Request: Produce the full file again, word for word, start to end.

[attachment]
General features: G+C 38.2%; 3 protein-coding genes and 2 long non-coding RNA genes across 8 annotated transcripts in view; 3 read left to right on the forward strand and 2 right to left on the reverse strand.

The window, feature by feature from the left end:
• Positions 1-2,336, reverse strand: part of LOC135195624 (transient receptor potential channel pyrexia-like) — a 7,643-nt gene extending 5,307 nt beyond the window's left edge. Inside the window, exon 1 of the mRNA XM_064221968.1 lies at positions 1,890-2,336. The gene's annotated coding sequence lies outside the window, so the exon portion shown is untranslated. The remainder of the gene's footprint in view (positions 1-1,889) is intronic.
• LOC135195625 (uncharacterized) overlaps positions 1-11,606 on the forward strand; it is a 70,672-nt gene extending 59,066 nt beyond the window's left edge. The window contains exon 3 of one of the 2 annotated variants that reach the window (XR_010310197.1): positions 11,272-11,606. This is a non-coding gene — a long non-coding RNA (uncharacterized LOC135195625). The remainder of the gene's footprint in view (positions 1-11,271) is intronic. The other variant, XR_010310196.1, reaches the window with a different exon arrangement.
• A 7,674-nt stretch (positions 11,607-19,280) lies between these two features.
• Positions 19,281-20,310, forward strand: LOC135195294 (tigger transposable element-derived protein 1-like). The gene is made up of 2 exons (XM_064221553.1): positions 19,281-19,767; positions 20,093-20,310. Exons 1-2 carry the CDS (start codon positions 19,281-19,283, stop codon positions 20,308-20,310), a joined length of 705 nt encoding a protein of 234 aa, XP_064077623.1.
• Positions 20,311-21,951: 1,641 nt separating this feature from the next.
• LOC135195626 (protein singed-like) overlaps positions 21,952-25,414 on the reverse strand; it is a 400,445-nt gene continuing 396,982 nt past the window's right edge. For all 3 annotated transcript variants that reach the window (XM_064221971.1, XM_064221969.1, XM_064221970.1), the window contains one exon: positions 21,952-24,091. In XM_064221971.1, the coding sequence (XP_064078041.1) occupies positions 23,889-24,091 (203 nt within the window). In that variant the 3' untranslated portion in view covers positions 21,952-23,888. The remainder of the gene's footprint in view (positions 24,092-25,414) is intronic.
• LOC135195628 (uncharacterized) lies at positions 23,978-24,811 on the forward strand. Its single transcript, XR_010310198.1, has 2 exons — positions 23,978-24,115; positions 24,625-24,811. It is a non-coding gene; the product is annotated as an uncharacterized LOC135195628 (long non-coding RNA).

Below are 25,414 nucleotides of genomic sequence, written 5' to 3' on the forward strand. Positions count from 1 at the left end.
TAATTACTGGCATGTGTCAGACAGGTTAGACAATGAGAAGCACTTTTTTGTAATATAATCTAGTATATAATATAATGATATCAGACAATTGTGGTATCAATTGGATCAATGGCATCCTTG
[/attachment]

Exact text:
General features: G+C 38.2%; 3 protein-coding genes and 2 long non-coding RNA genes across 8 annotated transcripts in view; 3 read left to right on the forward strand and 2 right to left on the reverse strand.

The window, feature by feature from the left end:
• Positions 1-2,336, reverse strand: part of LOC135195624 (transient receptor potential channel pyrexia-like) — a 7,643-nt gene extending 5,307 nt beyond the window's left edge. Inside the window, exon 1 of the mRNA XM_064221968.1 lies at positions 1,890-2,336. The gene's annotated coding sequence lies outside the window, so the exon portion shown is untranslated. The remainder of the gene's footprint in view (positions 1-1,889) is intronic.
• LOC135195625 (uncharacterized) overlaps positions 1-11,606 on the forward strand; it is a 70,672-nt gene extending 59,066 nt beyond the window's left edge. The window contains exon 3 of one of the 2 annotated variants that reach the window (XR_010310197.1): positions 11,272-11,606. This is a non-coding gene — a long non-coding RNA (uncharacterized LOC135195625). The remainder of the gene's footprint in view (positions 1-11,271) is intronic. The other variant, XR_010310196.1, reaches the window with a different exon arrangement.
• A 7,674-nt stretch (positions 11,607-19,280) lies between these two features.
• Positions 19,281-20,310, forward strand: LOC135195294 (tigger transposable element-derived protein 1-like). The gene is made up of 2 exons (XM_064221553.1): positions 19,281-19,767; positions 20,093-20,310. Exons 1-2 carry the CDS (start codon positions 19,281-19,283, stop codon positions 20,308-20,310), a joined length of 705 nt encoding a protein of 234 aa, XP_064077623.1.
• Positions 20,311-21,951: 1,641 nt separating this feature from the next.
• LOC135195626 (protein singed-like) overlaps positions 21,952-25,414 on the reverse strand; it is a 400,445-nt gene continuing 396,982 nt past the window's right edge. For all 3 annotated transcript variants that reach the window (XM_064221971.1, XM_064221969.1, XM_064221970.1), the window contains one exon: positions 21,952-24,091. In XM_064221971.1, the coding sequence (XP_064078041.1) occupies positions 23,889-24,091 (203 nt within the window). In that variant the 3' untranslated portion in view covers positions 21,952-23,888. The remainder of the gene's footprint in view (positions 24,092-25,414) is intronic.
• LOC135195628 (uncharacterized) lies at positions 23,978-24,811 on the forward strand. Its single transcript, XR_010310198.1, has 2 exons — positions 23,978-24,115; positions 24,625-24,811. It is a non-coding gene; the product is annotated as an uncharacterized LOC135195628 (long non-coding RNA).

Below are 25,414 nucleotides of genomic sequence, written 5' to 3' on the forward strand. Positions count from 1 at the left end.
TAATTACTGGCATGTGTCAGACAGGTTAGACAATGAGAAGCACTTTTTTGTAATATAATCTAGTATATAATATAATGATATCAGACAATTGTGGTATCAATTGGATCAATGGCATCCTTG